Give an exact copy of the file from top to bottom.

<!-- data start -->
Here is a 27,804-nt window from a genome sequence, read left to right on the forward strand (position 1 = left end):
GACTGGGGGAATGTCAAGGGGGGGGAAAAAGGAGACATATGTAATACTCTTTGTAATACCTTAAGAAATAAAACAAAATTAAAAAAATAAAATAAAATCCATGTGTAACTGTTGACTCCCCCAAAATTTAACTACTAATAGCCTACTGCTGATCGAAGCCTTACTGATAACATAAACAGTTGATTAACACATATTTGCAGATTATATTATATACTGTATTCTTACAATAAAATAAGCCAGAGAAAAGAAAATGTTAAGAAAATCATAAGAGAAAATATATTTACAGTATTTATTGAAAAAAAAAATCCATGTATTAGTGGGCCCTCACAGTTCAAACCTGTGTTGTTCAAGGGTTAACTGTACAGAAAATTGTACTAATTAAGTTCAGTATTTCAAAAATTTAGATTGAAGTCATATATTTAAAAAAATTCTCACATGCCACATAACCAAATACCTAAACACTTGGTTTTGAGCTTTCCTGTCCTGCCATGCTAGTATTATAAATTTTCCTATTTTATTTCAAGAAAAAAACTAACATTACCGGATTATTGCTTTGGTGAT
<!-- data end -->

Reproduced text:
Here is a 27,804-nt window from a genome sequence, read left to right on the forward strand (position 1 = left end):
GACTGGGGGAATGTCAAGGGGGGGGAAAAAGGAGACATATGTAATACTCTTTGTAATACCTTAAGAAATAAAACAAAATTAAAAAAATAAAATAAAATCCATGTGTAACTGTTGACTCCCCCAAAATTTAACTACTAATAGCCTACTGCTGATCGAAGCCTTACTGATAACATAAACAGTTGATTAACACATATTTGCAGATTATATTATATACTGTATTCTTACAATAAAATAAGCCAGAGAAAAGAAAATGTTAAGAAAATCATAAGAGAAAATATATTTACAGTATTTATTGAAAAAAAAAATCCATGTATTAGTGGGCCCTCACAGTTCAAACCTGTGTTGTTCAAGGGTTAACTGTACAGAAAATTGTACTAATTAAGTTCAGTATTTCAAAAATTTAGATTGAAGTCATATATTTAAAAAAATTCTCACATGCCACATAACCAAATACCTAAACACTTGGTTTTGAGCTTTCCTGTCCTGCCATGCTAGTATTATAAATTTTCCTATTTTATTTCAAGAAAAAAACTAACATTACCGGATTATTGCTTTGGTGAT